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Analysis
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Media
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Film

Alec Baldwin and Hollywood’s Gun Problem

Gun violence has steadily increased in movies for decades as the arms industry pays for 'product placement.'

By Brad Bushman and Dan Romer 25 Oct 2021 | The Conversation

Brad Bushman is a professor of communication and Rinehart Chair of Mass Communication at Ohio State University. Dan Romer is research director of the Annenberg Public Policy Center at the University of Pennsylvania. This article originally appeared in The Conversation.

In what appears to be a tragic accident, actor Alec Baldwin shot dead a cinematographer on Thursday, while discharging a prop gun on set in New Mexico.

It is too early to speculate what went wrong during the filming of the Western movie Rust. But the incident, in which the film’s director was also injured, highlights a simple fact: Guns are commonplace in Hollywood films.

As scholars of mass communication and risk behaviour, we have studied the growing prevalence of firearms on screen and believe that the more guns there are in movies, the more likely it is that a shooting will occur — both in the “reel” world and in the “real” world.

Gun violence in Hollywood movies has increased dramatically over time, especially in movies accessible to teens. Indeed, our research shows that acts of gun violence in PG-13 movies nearly tripled over the 30 years between 1985 (the year after the rating was introduced) and 2015. Similar trends have been observed in popular TV dramas, with the rate of gun violence depicted in primetime dramas doubling between 2000 and 2018.

582px version of GunMoviesChart.jpg
The growth of gun violence in PG-13 movies since 1985.

Of course, depictions of violence in the entertainment industry are nothing new. The use of guns in Hollywood films has a long tradition going back to the gangster movies of the 1930s. Guns were also featured heavily in the Western TV shows of the 1950s.

The upsurge in the depiction of guns in movies and TV shows is likely related to the realization that violence draws audiences and guns are an easy way to dramatize violence. And here filmmakers have a willing accomplice in the gun industry.

Media outlets are averse to allowing gun advertising on TV or mass-circulated magazines. But guns are amply displayed in top-grossing movies and popular TV dramas.

We know that the gun industry pays production companies to place its products in their movies. They are rewarded with frequent appearances on screen, so much so that in 2010 the firearm company Glock won a “lifetime achievement award for product placement,” with a citation noting that Glocks appeared in 22 box office No. 1 films during that year.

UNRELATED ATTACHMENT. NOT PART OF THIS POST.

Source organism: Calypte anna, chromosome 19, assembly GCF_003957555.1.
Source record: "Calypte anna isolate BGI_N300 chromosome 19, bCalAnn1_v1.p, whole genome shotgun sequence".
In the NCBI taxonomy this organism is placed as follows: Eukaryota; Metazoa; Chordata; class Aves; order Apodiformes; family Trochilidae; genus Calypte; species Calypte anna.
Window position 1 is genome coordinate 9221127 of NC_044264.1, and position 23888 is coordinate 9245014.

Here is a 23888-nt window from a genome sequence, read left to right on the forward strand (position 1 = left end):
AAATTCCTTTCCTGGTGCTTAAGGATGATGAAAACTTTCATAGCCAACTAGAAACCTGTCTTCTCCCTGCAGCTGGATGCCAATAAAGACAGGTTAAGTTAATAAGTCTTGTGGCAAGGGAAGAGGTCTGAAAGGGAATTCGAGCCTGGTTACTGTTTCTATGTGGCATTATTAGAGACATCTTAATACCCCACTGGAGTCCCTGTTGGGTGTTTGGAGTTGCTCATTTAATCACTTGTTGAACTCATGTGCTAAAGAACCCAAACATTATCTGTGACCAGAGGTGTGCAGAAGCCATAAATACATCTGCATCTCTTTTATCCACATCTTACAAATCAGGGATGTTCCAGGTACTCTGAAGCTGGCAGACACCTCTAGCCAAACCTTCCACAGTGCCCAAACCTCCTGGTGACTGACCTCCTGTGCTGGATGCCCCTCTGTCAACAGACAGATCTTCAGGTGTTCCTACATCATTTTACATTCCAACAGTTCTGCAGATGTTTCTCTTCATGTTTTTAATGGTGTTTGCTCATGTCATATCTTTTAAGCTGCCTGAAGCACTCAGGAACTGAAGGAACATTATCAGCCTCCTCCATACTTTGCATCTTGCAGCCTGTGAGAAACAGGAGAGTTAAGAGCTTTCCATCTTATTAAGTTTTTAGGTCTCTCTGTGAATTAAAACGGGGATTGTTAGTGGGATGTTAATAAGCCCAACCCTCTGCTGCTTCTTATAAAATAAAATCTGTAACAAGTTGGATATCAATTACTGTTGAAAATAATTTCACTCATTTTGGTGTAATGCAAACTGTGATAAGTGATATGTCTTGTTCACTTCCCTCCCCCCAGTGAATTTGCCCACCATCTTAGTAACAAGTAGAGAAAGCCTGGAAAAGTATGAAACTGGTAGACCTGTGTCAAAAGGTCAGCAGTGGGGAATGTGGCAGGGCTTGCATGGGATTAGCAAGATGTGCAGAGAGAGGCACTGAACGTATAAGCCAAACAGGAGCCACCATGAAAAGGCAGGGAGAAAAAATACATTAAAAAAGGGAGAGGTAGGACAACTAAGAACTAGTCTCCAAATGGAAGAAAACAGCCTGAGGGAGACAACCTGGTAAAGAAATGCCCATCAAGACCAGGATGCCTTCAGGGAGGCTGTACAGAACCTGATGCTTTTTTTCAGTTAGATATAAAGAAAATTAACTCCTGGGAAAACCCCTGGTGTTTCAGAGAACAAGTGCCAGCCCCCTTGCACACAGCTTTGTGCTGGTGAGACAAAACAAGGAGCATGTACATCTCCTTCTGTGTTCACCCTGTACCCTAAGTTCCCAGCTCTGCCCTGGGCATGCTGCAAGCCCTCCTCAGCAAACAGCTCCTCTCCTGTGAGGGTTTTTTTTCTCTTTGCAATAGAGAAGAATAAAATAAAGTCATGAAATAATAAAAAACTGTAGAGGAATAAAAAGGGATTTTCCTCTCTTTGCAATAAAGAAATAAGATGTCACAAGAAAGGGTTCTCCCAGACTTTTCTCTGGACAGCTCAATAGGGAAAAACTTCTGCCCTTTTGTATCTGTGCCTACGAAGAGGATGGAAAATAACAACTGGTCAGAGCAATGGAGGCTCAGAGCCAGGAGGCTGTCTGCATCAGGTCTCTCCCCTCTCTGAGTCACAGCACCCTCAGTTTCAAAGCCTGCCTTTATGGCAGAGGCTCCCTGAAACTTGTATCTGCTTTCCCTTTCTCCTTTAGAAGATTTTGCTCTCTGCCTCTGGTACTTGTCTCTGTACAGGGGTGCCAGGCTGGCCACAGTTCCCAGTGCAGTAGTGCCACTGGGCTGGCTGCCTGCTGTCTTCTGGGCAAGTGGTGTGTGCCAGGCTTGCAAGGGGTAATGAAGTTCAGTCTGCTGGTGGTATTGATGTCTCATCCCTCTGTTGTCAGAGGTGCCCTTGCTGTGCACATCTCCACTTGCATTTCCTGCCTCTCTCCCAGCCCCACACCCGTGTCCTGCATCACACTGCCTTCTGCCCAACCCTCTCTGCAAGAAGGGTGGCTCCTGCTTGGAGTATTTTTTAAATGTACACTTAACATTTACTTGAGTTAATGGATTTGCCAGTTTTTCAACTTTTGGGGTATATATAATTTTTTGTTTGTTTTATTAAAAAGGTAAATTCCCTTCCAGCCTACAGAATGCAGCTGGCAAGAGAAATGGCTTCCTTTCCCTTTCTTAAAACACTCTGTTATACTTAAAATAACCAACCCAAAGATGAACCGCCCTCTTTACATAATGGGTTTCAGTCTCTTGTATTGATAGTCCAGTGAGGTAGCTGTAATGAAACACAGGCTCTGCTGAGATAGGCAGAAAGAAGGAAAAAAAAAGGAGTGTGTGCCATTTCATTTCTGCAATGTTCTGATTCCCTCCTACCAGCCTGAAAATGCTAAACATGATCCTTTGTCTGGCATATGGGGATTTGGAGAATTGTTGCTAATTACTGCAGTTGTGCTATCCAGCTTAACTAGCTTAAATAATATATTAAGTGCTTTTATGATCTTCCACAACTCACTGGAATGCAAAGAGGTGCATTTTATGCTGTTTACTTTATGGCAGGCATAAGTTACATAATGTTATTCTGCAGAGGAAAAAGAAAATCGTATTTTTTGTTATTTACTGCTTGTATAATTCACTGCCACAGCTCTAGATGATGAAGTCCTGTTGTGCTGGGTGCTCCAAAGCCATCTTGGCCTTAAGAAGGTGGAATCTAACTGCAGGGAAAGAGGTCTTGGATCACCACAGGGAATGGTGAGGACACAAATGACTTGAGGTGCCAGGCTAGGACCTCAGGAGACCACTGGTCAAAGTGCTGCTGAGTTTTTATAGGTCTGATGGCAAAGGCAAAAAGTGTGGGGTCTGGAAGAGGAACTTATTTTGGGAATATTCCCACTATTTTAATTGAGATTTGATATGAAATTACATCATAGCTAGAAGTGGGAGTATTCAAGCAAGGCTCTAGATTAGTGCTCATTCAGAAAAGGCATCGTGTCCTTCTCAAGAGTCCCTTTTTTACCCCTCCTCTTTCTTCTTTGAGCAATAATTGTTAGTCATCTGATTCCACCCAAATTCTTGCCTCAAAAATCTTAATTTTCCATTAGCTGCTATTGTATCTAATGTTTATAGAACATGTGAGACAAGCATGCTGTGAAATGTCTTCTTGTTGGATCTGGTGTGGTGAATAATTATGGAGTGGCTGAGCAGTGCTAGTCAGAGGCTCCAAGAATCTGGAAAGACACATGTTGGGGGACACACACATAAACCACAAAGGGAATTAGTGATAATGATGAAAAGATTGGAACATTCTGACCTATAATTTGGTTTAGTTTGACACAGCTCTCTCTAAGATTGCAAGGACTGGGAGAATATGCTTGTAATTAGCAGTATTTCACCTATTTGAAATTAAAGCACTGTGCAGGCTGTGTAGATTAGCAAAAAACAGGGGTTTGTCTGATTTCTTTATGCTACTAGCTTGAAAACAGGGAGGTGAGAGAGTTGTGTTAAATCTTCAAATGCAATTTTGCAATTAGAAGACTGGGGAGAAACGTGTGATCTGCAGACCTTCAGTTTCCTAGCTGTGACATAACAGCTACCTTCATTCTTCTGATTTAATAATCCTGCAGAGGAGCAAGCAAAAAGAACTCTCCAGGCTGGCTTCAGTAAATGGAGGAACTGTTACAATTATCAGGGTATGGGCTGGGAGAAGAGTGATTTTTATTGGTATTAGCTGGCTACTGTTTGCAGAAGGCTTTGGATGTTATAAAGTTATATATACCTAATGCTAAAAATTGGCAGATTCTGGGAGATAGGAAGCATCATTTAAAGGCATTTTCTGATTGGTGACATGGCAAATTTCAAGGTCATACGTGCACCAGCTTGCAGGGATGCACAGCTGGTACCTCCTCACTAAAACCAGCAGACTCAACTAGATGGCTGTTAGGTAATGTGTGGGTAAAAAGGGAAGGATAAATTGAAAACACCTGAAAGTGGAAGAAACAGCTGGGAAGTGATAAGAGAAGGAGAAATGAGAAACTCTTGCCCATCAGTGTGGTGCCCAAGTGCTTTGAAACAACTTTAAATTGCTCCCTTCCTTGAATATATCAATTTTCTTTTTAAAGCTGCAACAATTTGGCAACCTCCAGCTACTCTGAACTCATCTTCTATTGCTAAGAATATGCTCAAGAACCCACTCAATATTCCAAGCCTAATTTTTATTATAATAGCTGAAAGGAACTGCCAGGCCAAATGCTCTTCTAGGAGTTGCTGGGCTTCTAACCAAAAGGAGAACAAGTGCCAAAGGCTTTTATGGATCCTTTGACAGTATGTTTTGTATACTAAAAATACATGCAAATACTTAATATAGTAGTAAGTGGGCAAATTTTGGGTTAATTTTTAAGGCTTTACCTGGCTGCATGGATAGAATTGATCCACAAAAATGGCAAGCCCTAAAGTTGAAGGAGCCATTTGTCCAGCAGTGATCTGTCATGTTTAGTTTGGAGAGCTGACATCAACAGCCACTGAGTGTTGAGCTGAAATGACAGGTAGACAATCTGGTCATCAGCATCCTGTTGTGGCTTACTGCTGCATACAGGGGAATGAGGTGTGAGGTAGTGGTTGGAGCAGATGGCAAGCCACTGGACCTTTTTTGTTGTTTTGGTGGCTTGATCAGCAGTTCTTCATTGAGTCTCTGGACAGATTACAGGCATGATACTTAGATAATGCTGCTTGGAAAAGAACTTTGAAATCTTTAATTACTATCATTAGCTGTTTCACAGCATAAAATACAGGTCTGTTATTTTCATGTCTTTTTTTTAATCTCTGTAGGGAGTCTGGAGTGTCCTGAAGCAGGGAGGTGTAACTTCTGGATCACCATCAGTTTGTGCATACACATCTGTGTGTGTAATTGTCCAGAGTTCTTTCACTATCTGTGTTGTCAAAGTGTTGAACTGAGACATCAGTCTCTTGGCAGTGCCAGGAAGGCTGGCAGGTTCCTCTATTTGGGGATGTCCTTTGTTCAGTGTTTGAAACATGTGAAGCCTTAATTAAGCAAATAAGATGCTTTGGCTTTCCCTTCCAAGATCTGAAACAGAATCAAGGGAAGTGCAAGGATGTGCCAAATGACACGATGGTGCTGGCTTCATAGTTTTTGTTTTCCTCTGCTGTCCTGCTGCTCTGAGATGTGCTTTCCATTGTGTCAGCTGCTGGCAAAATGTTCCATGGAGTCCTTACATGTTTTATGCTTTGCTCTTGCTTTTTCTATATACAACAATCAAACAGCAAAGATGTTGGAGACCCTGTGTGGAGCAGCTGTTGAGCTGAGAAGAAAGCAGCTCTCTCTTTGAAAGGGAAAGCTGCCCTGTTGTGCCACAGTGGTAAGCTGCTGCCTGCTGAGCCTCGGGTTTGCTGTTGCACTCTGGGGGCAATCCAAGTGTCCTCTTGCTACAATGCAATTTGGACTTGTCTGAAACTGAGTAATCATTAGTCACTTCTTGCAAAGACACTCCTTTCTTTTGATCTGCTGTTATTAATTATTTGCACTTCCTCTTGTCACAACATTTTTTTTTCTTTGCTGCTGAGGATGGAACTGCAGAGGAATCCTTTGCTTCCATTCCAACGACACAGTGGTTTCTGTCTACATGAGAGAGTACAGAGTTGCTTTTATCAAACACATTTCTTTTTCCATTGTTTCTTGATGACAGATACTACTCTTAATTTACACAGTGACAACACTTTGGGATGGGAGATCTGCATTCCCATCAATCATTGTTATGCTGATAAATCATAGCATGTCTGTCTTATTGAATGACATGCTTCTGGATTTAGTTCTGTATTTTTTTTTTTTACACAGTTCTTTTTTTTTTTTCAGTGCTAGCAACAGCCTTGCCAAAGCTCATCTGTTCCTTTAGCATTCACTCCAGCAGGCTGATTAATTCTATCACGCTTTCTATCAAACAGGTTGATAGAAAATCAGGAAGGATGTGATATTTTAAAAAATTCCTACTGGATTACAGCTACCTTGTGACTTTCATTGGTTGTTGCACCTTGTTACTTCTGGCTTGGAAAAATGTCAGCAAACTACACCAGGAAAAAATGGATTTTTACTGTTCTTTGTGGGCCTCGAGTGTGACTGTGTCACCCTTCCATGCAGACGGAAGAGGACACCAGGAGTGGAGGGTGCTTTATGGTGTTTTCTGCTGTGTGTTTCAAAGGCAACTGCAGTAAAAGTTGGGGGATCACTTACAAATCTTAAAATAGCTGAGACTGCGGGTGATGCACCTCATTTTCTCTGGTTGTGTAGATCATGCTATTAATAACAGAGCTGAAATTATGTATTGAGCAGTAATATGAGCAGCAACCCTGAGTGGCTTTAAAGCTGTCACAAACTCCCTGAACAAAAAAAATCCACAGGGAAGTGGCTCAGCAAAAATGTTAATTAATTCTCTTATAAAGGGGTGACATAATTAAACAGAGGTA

The payoff for gun companies can be great — prominent placement in high-profile films can result in a significant bump in sales for gun models.

Making guns ‘cool’

But the potential harm caused by guns in Hollywood goes far beyond the occasional tragic accident on set. Studies show that simply seeing a gun can increase aggression in the viewer through what is called the “weapons effect.”

Violent movies and TV programs, which often contain guns, can likewise increase aggression and make viewers numb to the pain and suffering of others, numerous studies show.

And children might be especially vulnerable — which makes it all the more notable that the prevalence of guns in PG-13 movies has increased over the decades.

Younger viewers will often identify movie characters as being “cool” and want to imitate their behaviour.

This was seen with smoking on screen: Children who see movie characters smoke cigarettes are more likely to smoke themselves. A similar effect was observed with children who watched movie characters drink alcohol.

In a study conducted by one of us, pairs of children ages eight to 12 were first randomly assigned to watch a PG-rated movie clip containing guns or the same movie clip with the guns edited out.

They were then put in a room that contained several toys and games, while being observed by a hidden camera.

A cabinet in the room contained a real, but disabled, nine-millimetre handgun that had been modified with a digital counter to record the number of times children pulled the trigger.

Most children (72 per cent) opened the drawer and found the gun. But children who watched the movie clip with guns in it held the handgun longer — on average 53.1 seconds compared with 11.1 seconds for those who watched a clip without guns. They also pulled the trigger more times — 2.8 times on average compared with 0.01 times for those who watched the movie clip without guns.

Some children engaged in very dangerous behaviours with the real gun, such as pulling the trigger while pointing the gun at themselves or their partner. One boy pointed the real gun out the laboratory window at people in the street.

The kind of gun violence featured in Hollywood movies tends to highlight the justified use of those weapons. When characters use guns to defend themselves or family, their use is seen as acceptable.

This has the result of encouraging viewers to think that using guns for the protection of self or others is virtuous.

Reflecting reality or glamorizing violence?

In featuring guns so heavily, there is a danger that Hollywood is not merely reflecting society — it is encouraging firearm sales.

While incidents of actors and film production staff being injured or killed through accidental shootings are thankfully rare, the likelihood of fatal shootings — accidental or otherwise — in the real world goes up with every sale of the kinds of guns featured by Hollywood.The Conversation  [Tyee]

Read more: Media, Film

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